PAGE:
New measures to prevent Theresa May using ancient “Henry VIII powers” to make post-Brexit laws behind Parliament’s back have been demanded in a report today.
The Prime Minister must not be allowed to put through crucial legislation – over trade, immigration and workers’ rights, for example – using so-called delegated powers, a House of Lords committee said.
The alarm has been raised over the potential for a No 10 power grab when the daunting “Great Repeal Bill” is put before Parliament later this year, after Article 50 has been triggered.
The bill will convert EU law into UK law before Brexit is completed in 2019, and before the Government proposes which bits should be retained or junked.
Now the Lords Constitution Committee has urged MPs and peers to impose two vital safeguards to limit future prime ministerial power, by:
* Restricting the use of delegated powers to where they are truly needed to adapt EU law to UK law and to implement the Brexit negotiations.
* Forcing ministers to sign a declaration on every occasion that each use “does no more than necessary to translate EU law into UK law”.
The committee’s chairman, the former Conservative cabinet minister Lord Lang, said the huge task of converting EU law made some extra government powers inevitable.
But he said: “Those powers should not, however, be used to pick and choose which elements of EU law to keep or replace – that should be done only through primary legislation that is subject to proper Parliamentary scrutiny.
“Scrutiny must not be sidelined. There must be a clear limit on what the delegated powers in the bill can be used to achieve.”
The warning was echoed by Dominic Grieve, the former Tory Attorney General, who said: “There must be no question of the Government creating statutory instrument powers in the ‘Great Repeal Bill’ to change the law at will.”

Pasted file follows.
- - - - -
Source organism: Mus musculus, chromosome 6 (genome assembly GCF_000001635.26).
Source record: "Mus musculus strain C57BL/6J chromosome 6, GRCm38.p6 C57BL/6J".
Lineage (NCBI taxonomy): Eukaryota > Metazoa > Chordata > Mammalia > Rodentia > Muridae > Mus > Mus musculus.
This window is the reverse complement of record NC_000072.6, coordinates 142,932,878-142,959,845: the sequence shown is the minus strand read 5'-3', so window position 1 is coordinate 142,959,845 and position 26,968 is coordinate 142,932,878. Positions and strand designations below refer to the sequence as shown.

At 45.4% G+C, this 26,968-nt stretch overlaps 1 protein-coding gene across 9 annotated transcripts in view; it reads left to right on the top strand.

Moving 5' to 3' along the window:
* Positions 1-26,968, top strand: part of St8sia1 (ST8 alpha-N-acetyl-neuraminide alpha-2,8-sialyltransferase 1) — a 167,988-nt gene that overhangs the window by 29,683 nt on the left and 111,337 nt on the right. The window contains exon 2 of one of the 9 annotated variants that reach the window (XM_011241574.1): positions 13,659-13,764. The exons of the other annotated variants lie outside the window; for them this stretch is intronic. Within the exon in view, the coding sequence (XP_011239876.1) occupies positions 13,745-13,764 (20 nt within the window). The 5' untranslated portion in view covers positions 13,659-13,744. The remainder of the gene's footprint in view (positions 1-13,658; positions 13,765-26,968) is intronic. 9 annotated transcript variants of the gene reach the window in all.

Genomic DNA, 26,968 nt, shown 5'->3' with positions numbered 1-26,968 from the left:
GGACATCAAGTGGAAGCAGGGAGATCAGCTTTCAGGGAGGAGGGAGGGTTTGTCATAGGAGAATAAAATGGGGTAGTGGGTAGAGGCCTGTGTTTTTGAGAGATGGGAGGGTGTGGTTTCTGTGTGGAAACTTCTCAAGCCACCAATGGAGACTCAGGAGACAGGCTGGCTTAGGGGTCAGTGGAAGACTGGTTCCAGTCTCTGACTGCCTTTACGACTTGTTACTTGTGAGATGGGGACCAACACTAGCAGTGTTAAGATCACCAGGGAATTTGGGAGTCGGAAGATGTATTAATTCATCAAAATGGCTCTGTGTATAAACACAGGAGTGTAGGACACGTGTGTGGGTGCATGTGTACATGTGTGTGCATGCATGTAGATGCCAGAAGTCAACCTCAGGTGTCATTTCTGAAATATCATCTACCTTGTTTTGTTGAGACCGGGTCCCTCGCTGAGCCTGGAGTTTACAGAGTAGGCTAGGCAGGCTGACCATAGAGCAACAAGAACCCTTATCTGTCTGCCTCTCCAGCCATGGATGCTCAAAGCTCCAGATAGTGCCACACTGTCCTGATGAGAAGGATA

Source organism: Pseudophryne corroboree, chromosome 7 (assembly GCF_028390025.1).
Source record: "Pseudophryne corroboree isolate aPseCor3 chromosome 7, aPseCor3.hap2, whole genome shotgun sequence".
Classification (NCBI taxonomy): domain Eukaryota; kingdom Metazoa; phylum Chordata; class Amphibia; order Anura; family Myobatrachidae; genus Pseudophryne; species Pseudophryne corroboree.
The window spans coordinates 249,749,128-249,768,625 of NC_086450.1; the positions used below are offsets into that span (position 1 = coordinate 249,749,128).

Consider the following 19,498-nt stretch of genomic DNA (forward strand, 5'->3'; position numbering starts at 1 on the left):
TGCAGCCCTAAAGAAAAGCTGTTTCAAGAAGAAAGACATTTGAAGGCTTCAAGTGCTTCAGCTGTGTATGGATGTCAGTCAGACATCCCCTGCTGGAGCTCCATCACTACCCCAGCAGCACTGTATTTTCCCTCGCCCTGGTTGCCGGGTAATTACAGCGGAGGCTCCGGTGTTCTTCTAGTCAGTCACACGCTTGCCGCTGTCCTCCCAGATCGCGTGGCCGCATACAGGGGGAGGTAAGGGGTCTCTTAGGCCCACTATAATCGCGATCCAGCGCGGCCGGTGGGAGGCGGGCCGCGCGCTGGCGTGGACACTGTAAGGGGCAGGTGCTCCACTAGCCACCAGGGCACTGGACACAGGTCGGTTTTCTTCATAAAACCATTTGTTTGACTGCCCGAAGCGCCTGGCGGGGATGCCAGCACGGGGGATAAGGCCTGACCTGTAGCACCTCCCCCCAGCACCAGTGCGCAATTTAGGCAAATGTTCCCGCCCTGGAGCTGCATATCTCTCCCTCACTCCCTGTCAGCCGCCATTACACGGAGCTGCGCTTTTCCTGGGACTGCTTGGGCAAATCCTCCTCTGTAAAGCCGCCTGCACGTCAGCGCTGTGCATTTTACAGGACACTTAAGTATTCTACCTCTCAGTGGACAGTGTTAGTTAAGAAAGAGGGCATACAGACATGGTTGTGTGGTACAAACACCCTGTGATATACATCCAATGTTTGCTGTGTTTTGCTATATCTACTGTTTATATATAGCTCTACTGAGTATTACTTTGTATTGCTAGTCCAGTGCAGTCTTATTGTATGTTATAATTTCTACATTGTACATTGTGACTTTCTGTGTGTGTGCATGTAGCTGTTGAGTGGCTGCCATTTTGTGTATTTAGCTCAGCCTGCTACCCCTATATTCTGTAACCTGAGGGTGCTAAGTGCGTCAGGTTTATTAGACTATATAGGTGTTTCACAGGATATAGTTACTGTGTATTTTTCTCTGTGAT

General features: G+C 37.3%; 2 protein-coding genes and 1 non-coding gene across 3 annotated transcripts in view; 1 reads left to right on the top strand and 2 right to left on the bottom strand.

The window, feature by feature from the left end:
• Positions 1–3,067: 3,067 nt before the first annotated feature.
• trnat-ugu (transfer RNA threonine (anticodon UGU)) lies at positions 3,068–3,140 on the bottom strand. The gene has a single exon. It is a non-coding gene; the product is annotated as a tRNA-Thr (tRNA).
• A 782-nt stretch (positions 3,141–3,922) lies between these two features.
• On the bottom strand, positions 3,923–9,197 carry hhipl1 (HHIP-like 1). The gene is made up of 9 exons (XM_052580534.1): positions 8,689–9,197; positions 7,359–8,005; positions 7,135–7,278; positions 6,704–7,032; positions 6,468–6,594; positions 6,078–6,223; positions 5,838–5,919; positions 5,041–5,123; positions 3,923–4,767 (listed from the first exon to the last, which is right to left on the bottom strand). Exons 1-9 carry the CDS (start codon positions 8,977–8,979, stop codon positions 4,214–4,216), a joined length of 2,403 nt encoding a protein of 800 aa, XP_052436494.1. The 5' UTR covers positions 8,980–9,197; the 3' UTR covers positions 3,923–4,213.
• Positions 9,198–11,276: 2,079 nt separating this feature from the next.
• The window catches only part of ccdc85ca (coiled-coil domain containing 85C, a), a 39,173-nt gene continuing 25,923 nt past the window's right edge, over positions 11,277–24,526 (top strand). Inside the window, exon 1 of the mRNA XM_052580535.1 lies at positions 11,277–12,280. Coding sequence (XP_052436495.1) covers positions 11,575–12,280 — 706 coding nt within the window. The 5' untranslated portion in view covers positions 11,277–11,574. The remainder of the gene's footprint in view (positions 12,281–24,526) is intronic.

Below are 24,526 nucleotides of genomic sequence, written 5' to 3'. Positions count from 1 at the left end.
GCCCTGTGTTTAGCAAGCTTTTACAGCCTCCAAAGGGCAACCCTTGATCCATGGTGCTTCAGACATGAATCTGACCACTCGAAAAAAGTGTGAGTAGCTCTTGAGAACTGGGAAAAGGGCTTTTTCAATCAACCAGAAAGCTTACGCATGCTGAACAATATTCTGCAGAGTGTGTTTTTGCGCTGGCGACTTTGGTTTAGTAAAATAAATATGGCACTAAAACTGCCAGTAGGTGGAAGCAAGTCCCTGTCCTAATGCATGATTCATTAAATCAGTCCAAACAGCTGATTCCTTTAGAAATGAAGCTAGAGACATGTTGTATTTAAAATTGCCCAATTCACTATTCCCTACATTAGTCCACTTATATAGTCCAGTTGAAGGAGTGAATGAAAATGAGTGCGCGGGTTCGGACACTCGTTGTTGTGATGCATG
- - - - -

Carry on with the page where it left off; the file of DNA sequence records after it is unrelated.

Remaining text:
The most draconian of these powers – allowing laws to be amended or repealed – have been dubbed “Henry VIII powers” because they date back to a 1539 law allowing the Tudor monarch to govern by proclamation.
The Prime Minister claimed the right to use that power to trigger Article 50 – until the Supreme Court ordered her not to bypass Parliament.
Ministers have promised separate legislation “in areas such as customs and immigration”, where significant policy changes will be made.
Today’s report warned those areas are likely to be “carved out of the Great Repeal Bill” and may have to be adapted to fit with an exit deal agreed in haste in 2018 or 2019.
Another obvious area where ministers may seek to claim delegated powers is workers’ rights, such as limits on hours under the EU’s working time directive.
The Prime Minister has vowed workers’ rights will be protected – but has declined to say whether or how that will be enshrined in law.
The Lords Constitution Committee said Parliament should consider imposing “sunset clauses” to ensure EU laws can be amended “rather than being left to drift into permanence”.
“These measures should ensure that the cry of the Brexit campaign in the referendum, that the UK Parliament should ‘take back control’, isn’t lost before the UK has even left the EU,” Lord Lang added.